In a Letter to Embassies and Diplomatic Missions in Lebanon, the Depositors Union (DU) called on countries “to take all necessary measures and steps to impose sanctions on the shareholders, ultimate owners and members of boards in commercial banks, as well as on officials at the Banque du Liban (BDL)”. The letter emphasised the mismanagement of BDL’s Central Council of bodies and the oversight of the Governor and Vice Governors.
It stated: “We hereby formally request that you act in good conscience to impose sanctions on persons and entities, whether domiciled in Lebanon, in your home country or abroad because they illegally and illegitimately seize and accumulate wealth at the expense of a whole nation”. The action aims to protect Small and Medium Depositors and restore their rights to freely access bank accounts. “In making this request we ask for nothing less than our rights under international law and justice for Lebanese and foreign depositors who have been robbed of their money, their livelihoods and their dignity” added the Letter.
The Depositors Union cited the UN Universal Declaration of Human Rights, the International Covenant on Economic, Social, and Cultural Rights, the International Covenant on Civil and Political Rights, the Constitution of Lebanon, Lebanon’s Code of Money and Credit, the Code of Commerce, and the Law of Obligations and Contracts, adding that the Association of Banks in Lebanon (ABL) “ unilaterally, arbitrarily, and consistently collude with the Banque du Liban, depriving depositors of legal rights, as well true value of their savings in foreign currency”.
The former has inflicted arbitrary and illegal exchange rates to withdraw foreign currency from personal accounts. Moreover, the BDL has issued several circulars that run contrary to the Constitution and the Code of Obligations and Contracts. While the restrictions apply to almost everyone, persons with close connections are permitted by commercial banks to withdraw foreign currency at their true value and/or transfer their funds outside the country!
The DU also referred to the Parliament’s refusal of passing a formal capital control law, which enabled influential entities to smuggle money out of Lebanon, amounting to $7 billion, adding “the BDL & commercial banks jointly with political elites, scuttled the government’s Financial Recovery Plan, while illegal measures eluded oversight and audit, preventing a fair, inclusive, transparent and accountable plan to resolve the crisis.” Informal haircut on depositors’ accounts, between October 2019 and March 2021, has diluted liabilities by $31.4 billion, of which an estimated $13.7 billion were in foreign currency deposits, paid out at illegal exchange rates!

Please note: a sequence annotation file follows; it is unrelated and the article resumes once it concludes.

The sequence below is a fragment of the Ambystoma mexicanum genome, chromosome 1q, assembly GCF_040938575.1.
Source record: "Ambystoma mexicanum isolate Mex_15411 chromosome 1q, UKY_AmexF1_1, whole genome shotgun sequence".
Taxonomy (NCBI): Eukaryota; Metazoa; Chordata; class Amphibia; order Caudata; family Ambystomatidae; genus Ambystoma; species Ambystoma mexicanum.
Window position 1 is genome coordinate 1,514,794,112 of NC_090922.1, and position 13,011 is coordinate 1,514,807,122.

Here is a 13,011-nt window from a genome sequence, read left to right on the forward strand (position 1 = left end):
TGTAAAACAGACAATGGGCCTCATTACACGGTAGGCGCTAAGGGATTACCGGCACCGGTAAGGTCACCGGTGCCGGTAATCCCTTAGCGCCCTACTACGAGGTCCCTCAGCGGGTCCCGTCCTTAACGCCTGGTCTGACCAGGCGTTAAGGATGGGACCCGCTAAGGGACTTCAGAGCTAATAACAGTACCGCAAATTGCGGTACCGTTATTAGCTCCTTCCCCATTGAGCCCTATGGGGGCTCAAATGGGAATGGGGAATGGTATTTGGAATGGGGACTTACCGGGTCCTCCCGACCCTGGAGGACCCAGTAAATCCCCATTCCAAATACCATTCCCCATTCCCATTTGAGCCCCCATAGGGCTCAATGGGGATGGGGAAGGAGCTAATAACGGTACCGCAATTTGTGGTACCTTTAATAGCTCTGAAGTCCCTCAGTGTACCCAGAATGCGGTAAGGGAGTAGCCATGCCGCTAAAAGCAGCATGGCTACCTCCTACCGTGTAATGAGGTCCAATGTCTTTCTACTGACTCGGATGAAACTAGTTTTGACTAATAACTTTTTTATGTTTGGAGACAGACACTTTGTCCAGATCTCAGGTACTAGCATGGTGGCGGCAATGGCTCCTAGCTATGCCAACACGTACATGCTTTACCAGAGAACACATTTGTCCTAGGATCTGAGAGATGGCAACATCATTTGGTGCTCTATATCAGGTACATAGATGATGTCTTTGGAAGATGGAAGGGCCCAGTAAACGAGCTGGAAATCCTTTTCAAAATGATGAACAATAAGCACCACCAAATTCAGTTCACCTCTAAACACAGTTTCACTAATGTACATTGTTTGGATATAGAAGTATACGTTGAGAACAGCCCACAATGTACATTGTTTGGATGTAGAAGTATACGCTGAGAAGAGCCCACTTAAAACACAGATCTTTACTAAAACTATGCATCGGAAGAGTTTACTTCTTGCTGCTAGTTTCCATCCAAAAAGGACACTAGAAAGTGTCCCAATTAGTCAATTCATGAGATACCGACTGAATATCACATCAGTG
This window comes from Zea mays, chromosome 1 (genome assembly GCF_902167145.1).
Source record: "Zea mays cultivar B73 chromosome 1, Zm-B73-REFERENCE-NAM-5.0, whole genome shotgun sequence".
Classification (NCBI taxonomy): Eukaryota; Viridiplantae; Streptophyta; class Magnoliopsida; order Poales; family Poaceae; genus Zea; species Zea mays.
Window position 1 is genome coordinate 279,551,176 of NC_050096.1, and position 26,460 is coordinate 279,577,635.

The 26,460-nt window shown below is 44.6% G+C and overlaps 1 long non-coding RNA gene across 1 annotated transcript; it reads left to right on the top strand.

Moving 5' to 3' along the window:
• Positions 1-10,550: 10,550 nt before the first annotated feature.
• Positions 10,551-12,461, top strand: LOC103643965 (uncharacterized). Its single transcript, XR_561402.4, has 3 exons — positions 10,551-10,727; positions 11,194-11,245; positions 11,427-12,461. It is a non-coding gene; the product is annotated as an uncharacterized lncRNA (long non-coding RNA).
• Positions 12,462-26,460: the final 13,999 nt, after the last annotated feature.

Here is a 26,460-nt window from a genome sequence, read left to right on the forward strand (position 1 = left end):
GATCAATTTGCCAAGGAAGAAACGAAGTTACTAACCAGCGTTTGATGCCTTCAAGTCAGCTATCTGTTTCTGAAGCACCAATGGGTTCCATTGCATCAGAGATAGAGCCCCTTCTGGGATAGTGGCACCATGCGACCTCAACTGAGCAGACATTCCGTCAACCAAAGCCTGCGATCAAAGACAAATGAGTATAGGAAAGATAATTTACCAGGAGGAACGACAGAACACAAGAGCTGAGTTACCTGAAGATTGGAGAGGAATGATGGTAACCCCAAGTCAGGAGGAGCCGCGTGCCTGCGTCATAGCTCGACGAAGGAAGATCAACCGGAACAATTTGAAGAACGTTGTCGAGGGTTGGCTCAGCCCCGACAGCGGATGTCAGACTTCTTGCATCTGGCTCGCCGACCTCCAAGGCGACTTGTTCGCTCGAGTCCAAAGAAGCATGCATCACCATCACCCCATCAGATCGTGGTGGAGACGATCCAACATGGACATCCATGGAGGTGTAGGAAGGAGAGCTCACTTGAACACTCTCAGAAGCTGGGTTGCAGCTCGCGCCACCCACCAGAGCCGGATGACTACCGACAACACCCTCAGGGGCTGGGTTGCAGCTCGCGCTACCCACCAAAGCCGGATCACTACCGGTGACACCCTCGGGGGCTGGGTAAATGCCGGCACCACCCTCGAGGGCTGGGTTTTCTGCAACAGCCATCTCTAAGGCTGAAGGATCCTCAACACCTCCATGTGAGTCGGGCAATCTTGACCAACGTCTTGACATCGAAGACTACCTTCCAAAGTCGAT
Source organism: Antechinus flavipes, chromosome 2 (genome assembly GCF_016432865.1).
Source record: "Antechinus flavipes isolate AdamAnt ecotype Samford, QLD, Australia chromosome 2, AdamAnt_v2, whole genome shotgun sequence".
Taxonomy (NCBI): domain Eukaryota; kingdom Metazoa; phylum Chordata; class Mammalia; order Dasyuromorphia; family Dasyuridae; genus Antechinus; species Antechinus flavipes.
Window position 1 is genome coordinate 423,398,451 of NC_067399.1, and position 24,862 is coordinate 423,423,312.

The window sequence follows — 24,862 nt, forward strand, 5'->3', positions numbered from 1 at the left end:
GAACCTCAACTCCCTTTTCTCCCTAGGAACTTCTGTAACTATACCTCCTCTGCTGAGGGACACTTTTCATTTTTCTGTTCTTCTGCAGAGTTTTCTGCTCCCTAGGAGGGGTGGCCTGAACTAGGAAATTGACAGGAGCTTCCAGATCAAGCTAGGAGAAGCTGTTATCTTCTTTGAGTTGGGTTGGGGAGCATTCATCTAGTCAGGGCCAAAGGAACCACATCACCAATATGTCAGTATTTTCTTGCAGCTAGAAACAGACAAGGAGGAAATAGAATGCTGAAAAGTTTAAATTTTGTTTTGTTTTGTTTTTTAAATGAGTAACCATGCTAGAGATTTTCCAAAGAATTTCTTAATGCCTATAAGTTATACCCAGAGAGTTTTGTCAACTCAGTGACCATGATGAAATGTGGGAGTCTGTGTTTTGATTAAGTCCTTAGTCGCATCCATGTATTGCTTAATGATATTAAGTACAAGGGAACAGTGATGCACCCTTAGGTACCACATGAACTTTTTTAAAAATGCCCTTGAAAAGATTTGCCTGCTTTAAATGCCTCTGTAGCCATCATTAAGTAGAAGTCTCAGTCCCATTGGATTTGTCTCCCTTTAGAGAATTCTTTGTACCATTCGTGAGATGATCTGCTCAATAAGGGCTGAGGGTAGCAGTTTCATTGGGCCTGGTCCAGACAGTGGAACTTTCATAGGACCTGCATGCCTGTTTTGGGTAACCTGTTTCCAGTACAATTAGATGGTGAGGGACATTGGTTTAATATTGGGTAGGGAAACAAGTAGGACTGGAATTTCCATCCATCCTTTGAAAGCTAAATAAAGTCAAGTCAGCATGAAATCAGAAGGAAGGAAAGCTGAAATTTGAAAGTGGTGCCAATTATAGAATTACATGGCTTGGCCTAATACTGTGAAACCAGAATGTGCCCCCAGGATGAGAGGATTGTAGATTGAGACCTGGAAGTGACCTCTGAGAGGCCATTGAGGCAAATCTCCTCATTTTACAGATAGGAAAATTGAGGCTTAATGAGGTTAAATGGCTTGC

The DU Letter highlighted the plight of Lebanese people, who are denied basic lawful rights and plunged into poverty: “The day-to-day life of ordinary Lebanese is one of utter humiliation, with an inability to access hard-earned savings, either to pay for groceries, rent, tuition, or basic needs”, it said.
Sadly, people have been forced to sell their assets to pay hospital bills, even the victims of the Beirut Blast borrowed money to fix their damaged homes and businesses because money is stuck illegally in banks.
While the overwhelming majority of the population suffers from the consequences of the ongoing crisis, bank executives, major shareholders, and BDL members continue to travel freely and enjoy lavish lifestyles inside and outside of Lebanon!
According to DU, the Lebanese judiciary has blatantly disregarded the Lebanese Constitution by declining to prosecute cases against commercial banks, brought forward by the DU, while the legislature failed to pass laws to institute formal capital controls or alter the official exchange rate to reflect the true market value.
The Depositors’ Union (DU), established in November 2019, is made up of a group of activists, journalists, economists, and lawyers defending the rights of depositors in Lebanese banks. The DU has consistently called for a just, transparent and comprehensive financial rescue plan coupled with a forensic audit of the BDL. Such a plan will fairly distribute losses and hold accountable persons and entities responsible for one of the largest economic collapses in recent history, while at the same time restructure the public debt and the banking sector.
Through engagement in multiple non-violent forms of protest and action against the conduct of Lebanon’s commercial banks, the BDL, and concerned public figures, DU has brought forward legal cases both in Lebanon and abroad against commercial banks and government officials, engaged in public protests, met with Members of Parliament who attempted to scuttle the FRP and capital control law, and will continue to run advocacy campaigns to lobby for inalienable rights.